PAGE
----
Clinical trials are research studies conducted to evaluate the safety and effectiveness of new drugs, medical devices, or treatments on humans. These trials are designed to test the efficacy of the interventions and determine their potential side effects.

Clinical trials involve several phases, including preclinical testing in animals, phase I trials with a small group of healthy volunteers to assess the safety and tolerability of the intervention, phase II trials with a larger group of patients to determine the efficacy and side effects, and phase III trials with an even larger group of patients to confirm the efficacy and safety of the intervention.

In addition to evaluating the safety and effectiveness of new interventions, clinical trials also help researchers understand the underlying disease mechanisms, identify potential biomarkers for early diagnosis, and develop new diagnostic tools.

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Content:

What is a clinical trial?

What is the objective of clinical trials?

When did clinical trials appear?

What are the different types of clinical trials?

Control group

Method of organization of the patients

Understanding of the participants and investigators

Desired results

Structure

What are the phases that clinical trials go through?

Phase I – Safety and tolerance

Phase II – Effects, safety, tolerance, and other pharmacological aspects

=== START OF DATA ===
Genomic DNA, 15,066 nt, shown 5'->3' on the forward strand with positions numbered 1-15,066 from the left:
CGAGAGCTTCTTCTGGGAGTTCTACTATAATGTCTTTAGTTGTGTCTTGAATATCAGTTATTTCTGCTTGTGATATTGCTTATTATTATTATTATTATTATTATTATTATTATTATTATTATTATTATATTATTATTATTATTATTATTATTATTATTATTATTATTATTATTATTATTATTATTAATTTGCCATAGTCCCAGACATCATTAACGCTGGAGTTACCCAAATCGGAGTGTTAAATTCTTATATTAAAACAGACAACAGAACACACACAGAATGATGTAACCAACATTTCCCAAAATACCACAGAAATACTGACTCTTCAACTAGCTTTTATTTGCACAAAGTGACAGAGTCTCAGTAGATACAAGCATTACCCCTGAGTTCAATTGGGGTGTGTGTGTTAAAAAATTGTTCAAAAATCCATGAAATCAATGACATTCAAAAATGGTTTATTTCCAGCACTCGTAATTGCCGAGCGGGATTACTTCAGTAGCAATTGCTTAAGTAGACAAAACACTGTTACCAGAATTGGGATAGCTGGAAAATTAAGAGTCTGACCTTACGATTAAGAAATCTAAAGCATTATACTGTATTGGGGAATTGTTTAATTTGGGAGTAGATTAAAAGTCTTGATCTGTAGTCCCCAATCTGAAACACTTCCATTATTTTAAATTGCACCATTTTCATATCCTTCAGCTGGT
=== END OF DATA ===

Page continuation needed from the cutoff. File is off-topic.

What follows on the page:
Phase III – Efficacy, safety, and tolerance

Phase IV. Post-registration and pharmacovigilance studies

Clinical trials, what else do you need to know?

 

What is a clinical trial? 

A clinical trial is a term used to refer to scientific research that is carried out to verify the efficacy and safety of new drugs, vaccines, diagnoses, or therapeutic procedures. They are normally designed by researchers, whether doctors or other health specialists, who are experts in diagnosing and treating a particular disease and they are carried out considering a series of national and international ethical and legal standards and following the provisions of a protocol, which must be strictly followed until the end of the trial. Additionally, the design and execution of these trials are submitted to the health authorities for evaluation and approval to ensure the study’s quality and safety. Generally, each country has one specialized authority dedicated to this matter.

These kind of trials and other similar clinical research studies are essential for the use and commercialization of a new product or treatment to be approved by the regulatory authorities around the world.

 

What is the objective of clinical trials? 

According to the International Conference on Harmonization (ICH), an international project for the harmonization of technical requirements for the registration of products for human use, clinical trials must be aimed at verifying the following elements of the product under investigation:

  1. The clinical, pharmacological, and pharmacodynamic effects
  2. Any adverse reaction
  3. Absorption, distribution, metabolism, and excretion of an investigational product
  4. Efficacy for a timely therapeutic, prophylactic, or diagnostic indication

In this way, the execution of clinical trials is fundamental to guarantee that the new products under investigation are genuinely effective for the prevention, diagnosis, and treatment of diseases, which ultimately positively impacts the quality of life and the general well-being of the population.

 

When did clinical trials appear?